Early root growth plasticity in seedlings of three Mediterranean woody species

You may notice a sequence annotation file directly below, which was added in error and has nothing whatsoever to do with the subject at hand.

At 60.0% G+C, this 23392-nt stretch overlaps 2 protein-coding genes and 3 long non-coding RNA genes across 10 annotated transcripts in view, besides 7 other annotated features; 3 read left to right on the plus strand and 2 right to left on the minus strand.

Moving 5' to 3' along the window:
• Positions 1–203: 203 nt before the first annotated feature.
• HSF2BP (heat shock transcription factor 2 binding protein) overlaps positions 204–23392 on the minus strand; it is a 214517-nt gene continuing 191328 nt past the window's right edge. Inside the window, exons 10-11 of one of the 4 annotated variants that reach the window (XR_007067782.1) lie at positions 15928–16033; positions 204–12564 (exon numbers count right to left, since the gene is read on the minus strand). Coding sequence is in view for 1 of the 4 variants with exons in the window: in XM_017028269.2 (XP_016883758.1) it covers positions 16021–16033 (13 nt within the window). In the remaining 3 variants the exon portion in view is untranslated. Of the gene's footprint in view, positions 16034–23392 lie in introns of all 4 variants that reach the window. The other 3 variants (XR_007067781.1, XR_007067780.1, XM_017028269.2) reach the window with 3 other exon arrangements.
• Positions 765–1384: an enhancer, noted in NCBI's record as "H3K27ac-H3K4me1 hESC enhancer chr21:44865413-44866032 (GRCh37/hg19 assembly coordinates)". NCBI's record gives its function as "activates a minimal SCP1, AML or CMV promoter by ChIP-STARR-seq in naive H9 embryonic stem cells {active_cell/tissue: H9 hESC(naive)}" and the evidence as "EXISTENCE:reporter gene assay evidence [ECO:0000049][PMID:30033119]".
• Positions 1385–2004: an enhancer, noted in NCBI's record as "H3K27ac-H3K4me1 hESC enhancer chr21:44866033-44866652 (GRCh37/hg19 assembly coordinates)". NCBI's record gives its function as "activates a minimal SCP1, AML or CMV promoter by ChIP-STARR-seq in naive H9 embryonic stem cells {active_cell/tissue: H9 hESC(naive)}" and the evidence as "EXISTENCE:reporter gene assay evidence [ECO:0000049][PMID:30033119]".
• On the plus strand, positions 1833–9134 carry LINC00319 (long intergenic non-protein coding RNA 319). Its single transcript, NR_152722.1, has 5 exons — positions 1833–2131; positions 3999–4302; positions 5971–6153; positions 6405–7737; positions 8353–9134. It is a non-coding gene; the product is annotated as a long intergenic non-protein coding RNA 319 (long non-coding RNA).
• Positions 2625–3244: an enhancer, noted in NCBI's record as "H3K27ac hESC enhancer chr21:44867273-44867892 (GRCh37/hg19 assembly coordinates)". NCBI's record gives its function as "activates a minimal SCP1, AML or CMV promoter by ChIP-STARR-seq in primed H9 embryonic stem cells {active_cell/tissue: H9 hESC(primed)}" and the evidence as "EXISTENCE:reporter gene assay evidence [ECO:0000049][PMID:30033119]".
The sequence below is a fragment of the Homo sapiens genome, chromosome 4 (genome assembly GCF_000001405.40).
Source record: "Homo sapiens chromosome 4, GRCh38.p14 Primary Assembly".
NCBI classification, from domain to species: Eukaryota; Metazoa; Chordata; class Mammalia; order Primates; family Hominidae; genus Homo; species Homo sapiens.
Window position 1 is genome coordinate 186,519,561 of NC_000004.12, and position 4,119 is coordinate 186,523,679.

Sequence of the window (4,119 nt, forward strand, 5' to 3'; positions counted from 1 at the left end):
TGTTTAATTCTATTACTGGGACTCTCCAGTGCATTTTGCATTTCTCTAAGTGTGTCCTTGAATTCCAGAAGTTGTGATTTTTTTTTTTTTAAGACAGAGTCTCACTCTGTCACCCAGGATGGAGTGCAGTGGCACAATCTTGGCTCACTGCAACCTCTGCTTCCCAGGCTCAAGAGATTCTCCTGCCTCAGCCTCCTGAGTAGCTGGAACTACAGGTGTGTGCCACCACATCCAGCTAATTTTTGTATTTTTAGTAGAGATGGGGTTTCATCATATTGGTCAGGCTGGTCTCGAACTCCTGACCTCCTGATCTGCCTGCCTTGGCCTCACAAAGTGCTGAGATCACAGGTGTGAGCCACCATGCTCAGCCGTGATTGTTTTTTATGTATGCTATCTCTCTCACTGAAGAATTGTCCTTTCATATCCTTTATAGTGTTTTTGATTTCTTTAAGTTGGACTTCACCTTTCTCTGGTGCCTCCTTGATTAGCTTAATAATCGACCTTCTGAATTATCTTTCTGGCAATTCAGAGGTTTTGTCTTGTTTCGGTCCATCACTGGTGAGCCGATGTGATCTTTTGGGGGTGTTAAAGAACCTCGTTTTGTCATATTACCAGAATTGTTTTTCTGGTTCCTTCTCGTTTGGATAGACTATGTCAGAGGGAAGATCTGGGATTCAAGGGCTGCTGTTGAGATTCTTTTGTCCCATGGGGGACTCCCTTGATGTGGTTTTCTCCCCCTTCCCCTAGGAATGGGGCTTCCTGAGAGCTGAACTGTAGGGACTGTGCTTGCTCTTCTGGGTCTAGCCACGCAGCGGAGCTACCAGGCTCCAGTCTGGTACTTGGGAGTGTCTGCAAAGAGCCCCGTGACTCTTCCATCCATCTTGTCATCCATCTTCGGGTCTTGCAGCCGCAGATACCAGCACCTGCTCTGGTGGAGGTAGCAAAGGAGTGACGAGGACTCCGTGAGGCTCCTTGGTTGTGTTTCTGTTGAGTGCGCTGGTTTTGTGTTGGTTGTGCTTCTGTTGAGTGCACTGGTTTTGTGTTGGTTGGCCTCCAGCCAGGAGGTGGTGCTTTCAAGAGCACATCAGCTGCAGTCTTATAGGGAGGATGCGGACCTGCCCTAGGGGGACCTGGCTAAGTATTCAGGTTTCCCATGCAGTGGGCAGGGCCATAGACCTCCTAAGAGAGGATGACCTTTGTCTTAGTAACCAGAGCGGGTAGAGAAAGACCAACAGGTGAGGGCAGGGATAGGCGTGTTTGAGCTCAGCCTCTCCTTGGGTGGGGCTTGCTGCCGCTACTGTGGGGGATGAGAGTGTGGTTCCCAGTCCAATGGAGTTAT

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Since very young seedlings are sensitive to dehydration, soil desiccation is often responsible for seedling death in water-stressed environments. Roots play a major role in overcoming water stress and plant establishment, thus early root development in response to limited water availability becomes a strategy that may ensure seedling recruitment. We explored whether different water availabilities altered growth patterns of very young seedlings, focussing on root elongation, and hypothesized that seedling responses would depend on species-specific drought tolerance and seed size. We carried out a greenhouse experiment exposing 2-week-old seedlings of three Mediterranean shrubland species, the drought-tolerant and small-seeded Genista umbellata (L’Hér.) Dum. Cours. and Lycium intricatum Boiss., and the drought-sensitive, large-seeded Retama sphaerocarpa (L.) Boiss., to two watering quantities and monitored plant and root growth weekly in glass cases for 5 weeks. We found that at such early stages, reduced water quantity enhanced root growth in all three species, regardless of drought tolerance and seed size, although root plasticity was the highest in the small-seeded and drought-tolerant Genista. In contrast, shoot elongation and mass allocation, root-to-shoot mass (R:S) ratio, was unaffected by watering. Seedlings responded to lower water availability with faster root elongation rate and greater absorptive root surface, which can account for the enhanced relative growth rate (RGR) of the small-seeded Genista and Lycium under reduced watering. By contrast, a larger root absorptive surface did not lead to higher RGR in the large-seeded Retama probably because of its greater independence from external mineral resources. Our data evidence the importance of water availability on the initial developmental stages of these three species regardless of seed size and drought tolerance. Root growth can be interpreted as an adaptive strategy to deal with drying soils and decreasing soil moisture since larger roots enable to exploit unexplored soil areas of soil, which may ensure recruitment success.